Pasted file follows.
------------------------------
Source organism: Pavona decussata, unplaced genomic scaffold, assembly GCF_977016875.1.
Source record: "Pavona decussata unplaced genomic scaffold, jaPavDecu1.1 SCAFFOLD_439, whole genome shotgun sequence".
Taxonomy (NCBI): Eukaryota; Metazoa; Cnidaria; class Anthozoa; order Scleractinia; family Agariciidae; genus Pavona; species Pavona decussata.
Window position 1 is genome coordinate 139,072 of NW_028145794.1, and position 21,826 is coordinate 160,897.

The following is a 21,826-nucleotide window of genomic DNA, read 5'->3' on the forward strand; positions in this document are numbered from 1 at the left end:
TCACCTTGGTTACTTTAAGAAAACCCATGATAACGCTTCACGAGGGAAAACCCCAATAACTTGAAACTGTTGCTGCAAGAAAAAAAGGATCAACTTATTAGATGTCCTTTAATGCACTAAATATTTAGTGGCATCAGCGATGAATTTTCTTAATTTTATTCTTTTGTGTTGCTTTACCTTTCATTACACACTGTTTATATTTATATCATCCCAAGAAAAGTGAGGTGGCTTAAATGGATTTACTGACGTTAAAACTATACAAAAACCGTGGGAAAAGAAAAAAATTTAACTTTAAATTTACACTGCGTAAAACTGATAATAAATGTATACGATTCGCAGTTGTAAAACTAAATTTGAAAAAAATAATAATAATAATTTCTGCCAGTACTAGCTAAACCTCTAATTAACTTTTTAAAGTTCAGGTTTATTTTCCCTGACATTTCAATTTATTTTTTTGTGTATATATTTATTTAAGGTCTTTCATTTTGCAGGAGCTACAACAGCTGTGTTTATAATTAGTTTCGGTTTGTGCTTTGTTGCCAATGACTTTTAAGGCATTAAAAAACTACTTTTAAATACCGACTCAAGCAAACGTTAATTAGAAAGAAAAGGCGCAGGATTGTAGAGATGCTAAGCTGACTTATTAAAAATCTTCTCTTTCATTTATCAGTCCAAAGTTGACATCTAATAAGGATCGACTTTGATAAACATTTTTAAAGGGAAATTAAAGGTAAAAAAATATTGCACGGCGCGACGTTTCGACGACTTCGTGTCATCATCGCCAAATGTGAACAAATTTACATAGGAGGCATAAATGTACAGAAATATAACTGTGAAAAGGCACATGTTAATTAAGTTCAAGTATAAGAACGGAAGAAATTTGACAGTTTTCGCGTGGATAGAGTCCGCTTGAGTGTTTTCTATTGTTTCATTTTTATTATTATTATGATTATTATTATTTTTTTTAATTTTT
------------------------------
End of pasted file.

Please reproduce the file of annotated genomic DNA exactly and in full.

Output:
Source organism: Pavona decussata, unplaced genomic scaffold, assembly GCF_977016875.1.
Source record: "Pavona decussata unplaced genomic scaffold, jaPavDecu1.1 SCAFFOLD_439, whole genome shotgun sequence".
Taxonomy (NCBI): Eukaryota; Metazoa; Cnidaria; class Anthozoa; order Scleractinia; family Agariciidae; genus Pavona; species Pavona decussata.
Window position 1 is genome coordinate 139,072 of NW_028145794.1, and position 21,826 is coordinate 160,897.

The following is a 21,826-nucleotide window of genomic DNA, read 5'->3' on the forward strand; positions in this document are numbered from 1 at the left end:
TCACCTTGGTTACTTTAAGAAAACCCATGATAACGCTTCACGAGGGAAAACCCCAATAACTTGAAACTGTTGCTGCAAGAAAAAAAGGATCAACTTATTAGATGTCCTTTAATGCACTAAATATTTAGTGGCATCAGCGATGAATTTTCTTAATTTTATTCTTTTGTGTTGCTTTACCTTTCATTACACACTGTTTATATTTATATCATCCCAAGAAAAGTGAGGTGGCTTAAATGGATTTACTGACGTTAAAACTATACAAAAACCGTGGGAAAAGAAAAAAATTTAACTTTAAATTTACACTGCGTAAAACTGATAATAAATGTATACGATTCGCAGTTGTAAAACTAAATTTGAAAAAAATAATAATAATAATTTCTGCCAGTACTAGCTAAACCTCTAATTAACTTTTTAAAGTTCAGGTTTATTTTCCCTGACATTTCAATTTATTTTTTTGTGTATATATTTATTTAAGGTCTTTCATTTTGCAGGAGCTACAACAGCTGTGTTTATAATTAGTTTCGGTTTGTGCTTTGTTGCCAATGACTTTTAAGGCATTAAAAAACTACTTTTAAATACCGACTCAAGCAAACGTTAATTAGAAAGAAAAGGCGCAGGATTGTAGAGATGCTAAGCTGACTTATTAAAAATCTTCTCTTTCATTTATCAGTCCAAAGTTGACATCTAATAAGGATCGACTTTGATAAACATTTTTAAAGGGAAATTAAAGGTAAAAAAATATTGCACGGCGCGACGTTTCGACGACTTCGTGTCATCATCGCCAAATGTGAACAAATTTACATAGGAGGCATAAATGTACAGAAATATAACTGTGAAAAGGCACATGTTAATTAAGTTCAAGTATAAGAACGGAAGAAATTTGACAGTTTTCGCGTGGATAGAGTCCGCTTGAGTGTTTTCTATTGTTTCATTTTTATTATTATTATGATTATTATTATTTTTTTTAATTTTT